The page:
March 1 - Peterborough, ON - Gilmour Street Music Hall - $30 (house concert) - ON SALE SOON
March 9 - Lavigne, ON - Lavigne Tavern (free entry to the venue)

Rory Block
Rory Block

Singer/songwriter and fiery guitarist Rory Block has committed her life and her career to preserving the Delta blues tradition and bringing it to life for 21st-century audiences around the world. Both traditionalist and innovator, she wields guitar and vocal stylings that redefines the boundaries of acoustic blues and folk. The New York Times declared: Her playing is perfect, her singing otherworldly as she wrestles with ghosts, shadows and legends.

Born in Princeton, NJ, Aurora Rory Block grew up in Manhattan a family with Bohemian leanings. Her father owned a Greenwich Village sandal shop, where musicians like Bob Dylan, Maria Muldaur and John Sebastian all made occasional appearances. She was playing guitar by age ten, and by her early teens sitting in on the Sunday jam sessions in Washington Square Park.

During these years, her life was touched—and profoundly changed—by personal encounters with some of the earliest and most influential Delta blues masters of the 20th century. She made frequent visits to the Bronx, where she had her first lessons in blues and gospel music from the Reverend Gary Davis. She swapped stories and guitar licks with seminal bluesman Son House, Robert Johnson’s mentor. She visited Skip James in the hospital after his cancer surgery. She traveled to Washington, DC, to visit with Mississippi John Hurt and absorb first-hand his technique and his creativity.

This period seemed to last forever. Nearly forty years later Block recalls “I now realize how lucky I was to be there, in the right place at the right time. I thought everyone knew these incredible men, these blues geniuses who wrote the book. I later realized how fleeting it was, and how even more precious.”

She left home at 15 with her guitar and a few friends—heading for California on a trip marked by numerous detours and stops in small towns. Along the way, she worked her way through a vast catalogue of country blues songs and took her first steps in developing a fingerpicking and slide guitar style that would eventually be her trademark.

She recorded an instructional record called How To Play Blues Guitar in the mid-60s (she was billed as Sunshine Kate on the original recording). Shortly after, Rory took a decade off from music to start a family. In the mid- and late ‘70s, she made a few records that ran counter to her inherent blues instincts, and the result was frustration. “Eventually disgusted with trying to accommodate a business which never seemed to accept me or be satisfied with my efforts”, she says, “I gave up totally and went back to the blues.” The result was a record deal with the Boston based Rounder label”, which released her High Heeled Blues in 1981. Rolling Stone referred to the album as some of the most singular and affecting country blues anyone—man or woman, black or white, old or young—has cut in recent years.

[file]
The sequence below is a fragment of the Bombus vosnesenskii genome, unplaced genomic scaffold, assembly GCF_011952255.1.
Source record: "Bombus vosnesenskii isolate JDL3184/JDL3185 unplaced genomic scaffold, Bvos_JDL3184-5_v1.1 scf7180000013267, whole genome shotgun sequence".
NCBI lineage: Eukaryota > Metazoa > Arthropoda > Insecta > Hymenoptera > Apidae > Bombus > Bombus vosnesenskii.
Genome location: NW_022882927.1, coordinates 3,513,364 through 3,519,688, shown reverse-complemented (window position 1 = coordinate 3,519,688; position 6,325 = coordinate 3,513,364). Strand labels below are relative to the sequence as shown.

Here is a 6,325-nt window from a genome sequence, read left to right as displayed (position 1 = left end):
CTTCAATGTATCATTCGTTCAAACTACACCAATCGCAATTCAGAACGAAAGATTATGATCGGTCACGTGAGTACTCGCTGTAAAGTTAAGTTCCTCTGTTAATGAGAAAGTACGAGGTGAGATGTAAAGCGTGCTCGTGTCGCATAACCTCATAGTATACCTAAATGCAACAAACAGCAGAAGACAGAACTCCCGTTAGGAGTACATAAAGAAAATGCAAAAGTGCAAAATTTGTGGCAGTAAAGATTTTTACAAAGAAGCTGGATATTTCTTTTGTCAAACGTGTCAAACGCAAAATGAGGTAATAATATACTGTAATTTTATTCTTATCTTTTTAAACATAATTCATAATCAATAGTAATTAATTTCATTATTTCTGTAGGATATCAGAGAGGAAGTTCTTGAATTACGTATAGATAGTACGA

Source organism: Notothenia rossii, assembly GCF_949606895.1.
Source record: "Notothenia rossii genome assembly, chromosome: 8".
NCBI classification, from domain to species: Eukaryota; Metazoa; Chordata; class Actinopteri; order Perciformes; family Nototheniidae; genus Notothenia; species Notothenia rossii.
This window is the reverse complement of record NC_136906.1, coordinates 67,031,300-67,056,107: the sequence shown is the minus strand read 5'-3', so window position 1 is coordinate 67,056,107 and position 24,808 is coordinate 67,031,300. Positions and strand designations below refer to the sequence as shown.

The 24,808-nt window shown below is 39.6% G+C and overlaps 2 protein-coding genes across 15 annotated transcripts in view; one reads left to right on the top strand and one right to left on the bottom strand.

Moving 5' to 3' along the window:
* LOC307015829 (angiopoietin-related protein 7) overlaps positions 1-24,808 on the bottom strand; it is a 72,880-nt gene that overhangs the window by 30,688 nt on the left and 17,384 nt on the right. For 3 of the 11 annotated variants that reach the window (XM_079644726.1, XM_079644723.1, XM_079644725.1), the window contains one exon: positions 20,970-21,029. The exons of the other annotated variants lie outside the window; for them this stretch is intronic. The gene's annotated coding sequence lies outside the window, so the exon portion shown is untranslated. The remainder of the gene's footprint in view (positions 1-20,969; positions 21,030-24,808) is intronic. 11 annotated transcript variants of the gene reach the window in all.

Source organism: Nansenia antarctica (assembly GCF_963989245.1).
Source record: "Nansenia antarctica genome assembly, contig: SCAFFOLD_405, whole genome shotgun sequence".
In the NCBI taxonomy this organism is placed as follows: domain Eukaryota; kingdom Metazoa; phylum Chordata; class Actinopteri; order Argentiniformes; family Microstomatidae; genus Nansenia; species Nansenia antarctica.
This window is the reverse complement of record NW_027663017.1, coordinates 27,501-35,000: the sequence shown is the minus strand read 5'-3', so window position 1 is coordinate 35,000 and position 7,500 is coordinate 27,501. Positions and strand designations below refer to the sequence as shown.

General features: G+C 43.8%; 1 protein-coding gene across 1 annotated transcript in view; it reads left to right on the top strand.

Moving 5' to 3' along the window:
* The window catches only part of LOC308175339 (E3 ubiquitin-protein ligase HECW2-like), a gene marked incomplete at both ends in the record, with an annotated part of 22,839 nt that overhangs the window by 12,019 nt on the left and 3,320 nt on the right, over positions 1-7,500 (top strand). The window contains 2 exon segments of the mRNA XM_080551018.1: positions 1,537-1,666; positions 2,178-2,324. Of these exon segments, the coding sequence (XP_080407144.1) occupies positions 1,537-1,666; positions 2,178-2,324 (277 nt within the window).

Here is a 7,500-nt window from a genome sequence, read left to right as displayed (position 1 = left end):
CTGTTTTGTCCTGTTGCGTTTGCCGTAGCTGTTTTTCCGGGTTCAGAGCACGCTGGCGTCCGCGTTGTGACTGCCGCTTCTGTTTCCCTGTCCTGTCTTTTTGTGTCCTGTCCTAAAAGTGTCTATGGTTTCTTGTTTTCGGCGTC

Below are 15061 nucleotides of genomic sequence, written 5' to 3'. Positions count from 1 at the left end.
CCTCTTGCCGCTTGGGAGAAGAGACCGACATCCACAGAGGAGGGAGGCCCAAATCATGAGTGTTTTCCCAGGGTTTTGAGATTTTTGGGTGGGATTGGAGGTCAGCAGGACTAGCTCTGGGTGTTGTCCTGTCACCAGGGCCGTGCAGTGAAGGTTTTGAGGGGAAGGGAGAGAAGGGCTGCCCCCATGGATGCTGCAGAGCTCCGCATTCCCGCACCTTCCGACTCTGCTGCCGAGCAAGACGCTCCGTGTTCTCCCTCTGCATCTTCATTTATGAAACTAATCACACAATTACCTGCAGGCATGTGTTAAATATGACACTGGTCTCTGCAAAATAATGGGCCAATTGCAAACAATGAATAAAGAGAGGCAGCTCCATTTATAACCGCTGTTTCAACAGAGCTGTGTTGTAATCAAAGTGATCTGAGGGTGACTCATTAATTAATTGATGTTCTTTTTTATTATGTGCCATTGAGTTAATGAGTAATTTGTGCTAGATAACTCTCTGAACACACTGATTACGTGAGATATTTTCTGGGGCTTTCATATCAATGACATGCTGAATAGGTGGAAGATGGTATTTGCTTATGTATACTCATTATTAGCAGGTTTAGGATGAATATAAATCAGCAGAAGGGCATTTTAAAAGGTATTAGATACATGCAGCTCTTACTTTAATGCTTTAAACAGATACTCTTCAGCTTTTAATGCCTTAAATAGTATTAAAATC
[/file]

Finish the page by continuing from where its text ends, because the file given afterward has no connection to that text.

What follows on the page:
The world finally started taking notice in the early 1990s, and Block scored numerous awards throughout the decade. She brought home W.C. Handy Awards four years in a row—two for Traditional Blues Female Artist of the Year, and two for Best Acoustic Blues Album of the Year. Her visibility overseas increased dramatically when Best Blues and Originals, fueled by the single Love and Whiskey, went gold in parts of Europe.

Expect stripped-down Delta picking, hard-core chording and vocals can mark you or touch you. Rory Block plays Hugh’s Room Live TOR. Tues. 12. Doors 6PM Music 8:30PM

My fave crew of Aussie loveable hooligans is back. For a band who released five albums in 2017, going over 12-months without any new music seems like an eternity. Luckily for fans, Melbourne, Australia's freewheeling 7-piece King Gizzard & The Lizard Wizard have returned with "Cyboogie", a stomping near seven minute electro-shuffle that filters all that's great about Gizzard through a disco-pop filter.

Who wouldn't love a song about a dancing Cyborg from the future anyway?

The new track comes complete with a regulation Jason Galea video, which sees the band cast as a bunch of identikit analog droogs.

"Cyboogie" is a step in a new direction for Gizzard, with 5 of the 7 members playing synth on the track and not a guitar in sight. It's an incredibly fun, upbeat disco boogie track reminiscent of Stevie Wonder, Devo, Trans-era Neil Young and everything that is good. "Cyboogie" will be released on a limited-edition 7" featuring another all-new track from the band titled "Acarine"; pre-sale for the 7" is currently available through the ATO store.

Although 2018 didn't see the arrival of new music from Gizzard, it was hardly a year of rest. The band remained in perpetual motion, continuing their unstoppable rise with a mind-blowing headline slot at last year's Desert Daze and a massive sold-out U.S. summer tour which saw them play their biggest venues to date, including three sold-out nights at Brooklyn Steel. Additionally, they re-issued their first five albums on vinyl for the first time ever, creating such a frenzied demand that the Flightless Records website crashed under the flood of traffic, and sold out the first run of 5,000 records in under 24 hours!

Might be a long time but I can’t wait to see this double drummered lot in action, and I mean non-stop action.

KIng Wizard and the LIzard Gizzard
KIng Wizard and the LIzard Gizzard

King Gizzard & the Lizard Wizard are: Stu Mackenzie (vocals/guitar/flute), Ambrose Kenny-Smith (harmonica/vocals), Cook Craig (guitar/vocals), Eric Moore (drums), Joey Walker (guitar), Lucas Skinner (bass) & Michael Cavanagh (drums) and Greta Van Fleet owe them many props.

Len Mizzoni
Len Mizzoni

Makes sense a former Frozen Ghost won’t let a little thing a Polar Vortex keep Len Mizzoni outa the studio. Hot on the heels of last year’s well-received solo debut Waves Of Indigo, comes the follow-up, Better Days, dropping Feb.15.Len received extensive Canadian and International radio airplay, and many positive reviews, for his 2018 debut album including in Cashbox Canada and Spill magazine.

First teaser from the album is“I've Got This Feeling.” Has Lenny riffing like a freshly smitten man atop a sweet and catchy melody yoked to a great chorus, singing in his best range, dropping lines like ‘I’ve got this feeling/ says my head is reeling/ like a man barely able to contain his joy. It’s a brightly coloured dollop of pop and it works well; highly danceable, the heartfelt vocal can put a smile on your face, it moves along briskly and I’ve got this feeling it wouldn’t sound out of place on a romcom soundtrack.